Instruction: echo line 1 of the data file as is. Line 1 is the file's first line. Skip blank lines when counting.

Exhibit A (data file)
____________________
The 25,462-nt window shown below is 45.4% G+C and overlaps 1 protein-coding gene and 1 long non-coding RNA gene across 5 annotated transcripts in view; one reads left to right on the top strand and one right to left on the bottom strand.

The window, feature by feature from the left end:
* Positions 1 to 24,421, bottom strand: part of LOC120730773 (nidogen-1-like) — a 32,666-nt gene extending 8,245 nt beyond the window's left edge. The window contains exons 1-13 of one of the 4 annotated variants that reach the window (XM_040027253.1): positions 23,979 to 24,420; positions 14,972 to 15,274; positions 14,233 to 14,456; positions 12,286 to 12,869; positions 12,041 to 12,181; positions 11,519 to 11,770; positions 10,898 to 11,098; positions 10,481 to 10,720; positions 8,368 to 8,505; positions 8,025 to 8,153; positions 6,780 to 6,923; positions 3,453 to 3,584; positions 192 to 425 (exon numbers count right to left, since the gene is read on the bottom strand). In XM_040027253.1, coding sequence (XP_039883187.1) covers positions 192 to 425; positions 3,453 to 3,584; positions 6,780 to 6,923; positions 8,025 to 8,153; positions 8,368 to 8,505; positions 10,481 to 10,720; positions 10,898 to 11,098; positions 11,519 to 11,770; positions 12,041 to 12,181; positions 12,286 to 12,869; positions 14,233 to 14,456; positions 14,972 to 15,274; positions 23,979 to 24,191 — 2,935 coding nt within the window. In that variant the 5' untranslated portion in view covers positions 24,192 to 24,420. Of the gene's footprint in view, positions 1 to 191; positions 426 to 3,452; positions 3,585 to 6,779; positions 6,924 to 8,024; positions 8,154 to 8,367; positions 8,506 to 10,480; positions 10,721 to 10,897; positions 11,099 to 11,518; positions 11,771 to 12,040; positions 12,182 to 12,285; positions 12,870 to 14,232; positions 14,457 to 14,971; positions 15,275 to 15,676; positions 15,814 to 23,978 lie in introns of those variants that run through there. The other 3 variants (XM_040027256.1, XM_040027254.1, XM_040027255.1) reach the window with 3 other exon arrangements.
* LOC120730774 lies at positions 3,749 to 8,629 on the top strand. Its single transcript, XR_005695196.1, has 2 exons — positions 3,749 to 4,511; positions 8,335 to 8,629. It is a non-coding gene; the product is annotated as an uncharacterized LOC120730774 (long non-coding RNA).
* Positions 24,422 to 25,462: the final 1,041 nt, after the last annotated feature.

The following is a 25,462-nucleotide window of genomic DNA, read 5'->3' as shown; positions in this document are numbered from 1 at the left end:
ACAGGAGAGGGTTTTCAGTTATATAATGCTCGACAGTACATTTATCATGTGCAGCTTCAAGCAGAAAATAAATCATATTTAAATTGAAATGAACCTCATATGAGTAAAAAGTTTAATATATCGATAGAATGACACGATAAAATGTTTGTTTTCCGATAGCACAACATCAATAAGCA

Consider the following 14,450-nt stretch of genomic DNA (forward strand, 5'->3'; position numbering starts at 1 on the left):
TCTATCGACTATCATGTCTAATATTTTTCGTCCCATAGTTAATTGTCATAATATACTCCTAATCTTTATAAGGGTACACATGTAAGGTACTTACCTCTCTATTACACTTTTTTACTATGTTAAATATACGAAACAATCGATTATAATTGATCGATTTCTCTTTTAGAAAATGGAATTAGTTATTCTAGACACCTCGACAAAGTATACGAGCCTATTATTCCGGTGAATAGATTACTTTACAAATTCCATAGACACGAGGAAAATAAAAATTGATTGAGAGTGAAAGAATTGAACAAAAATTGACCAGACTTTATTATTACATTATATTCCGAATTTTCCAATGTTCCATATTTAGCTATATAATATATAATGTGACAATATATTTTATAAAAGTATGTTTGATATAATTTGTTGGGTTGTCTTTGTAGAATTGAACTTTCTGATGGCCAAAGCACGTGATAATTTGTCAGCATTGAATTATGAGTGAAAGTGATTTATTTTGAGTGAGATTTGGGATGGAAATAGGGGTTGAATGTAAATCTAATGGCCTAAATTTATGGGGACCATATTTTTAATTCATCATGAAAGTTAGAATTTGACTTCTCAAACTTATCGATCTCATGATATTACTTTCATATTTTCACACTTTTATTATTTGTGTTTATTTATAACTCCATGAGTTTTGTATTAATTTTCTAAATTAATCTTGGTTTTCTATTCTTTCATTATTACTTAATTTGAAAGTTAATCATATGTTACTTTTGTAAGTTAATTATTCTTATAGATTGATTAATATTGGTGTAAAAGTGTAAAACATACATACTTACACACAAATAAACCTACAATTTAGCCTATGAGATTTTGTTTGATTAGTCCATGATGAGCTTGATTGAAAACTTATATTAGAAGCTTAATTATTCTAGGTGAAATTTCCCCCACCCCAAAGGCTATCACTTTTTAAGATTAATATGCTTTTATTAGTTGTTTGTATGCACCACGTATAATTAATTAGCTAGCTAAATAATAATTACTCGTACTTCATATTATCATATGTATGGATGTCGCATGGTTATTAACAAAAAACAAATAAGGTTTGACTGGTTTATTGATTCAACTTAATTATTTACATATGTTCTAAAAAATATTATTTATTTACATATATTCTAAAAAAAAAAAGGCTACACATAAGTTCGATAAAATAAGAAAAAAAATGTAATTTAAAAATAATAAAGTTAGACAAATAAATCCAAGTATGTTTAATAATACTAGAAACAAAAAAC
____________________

The 25,462-nt window shown below is 45.4% G+C and overlaps 1 protein-coding gene and 1 long non-coding RNA gene across 5 annotated transcripts in view; one reads left to right on the top strand and one right to left on the bottom strand.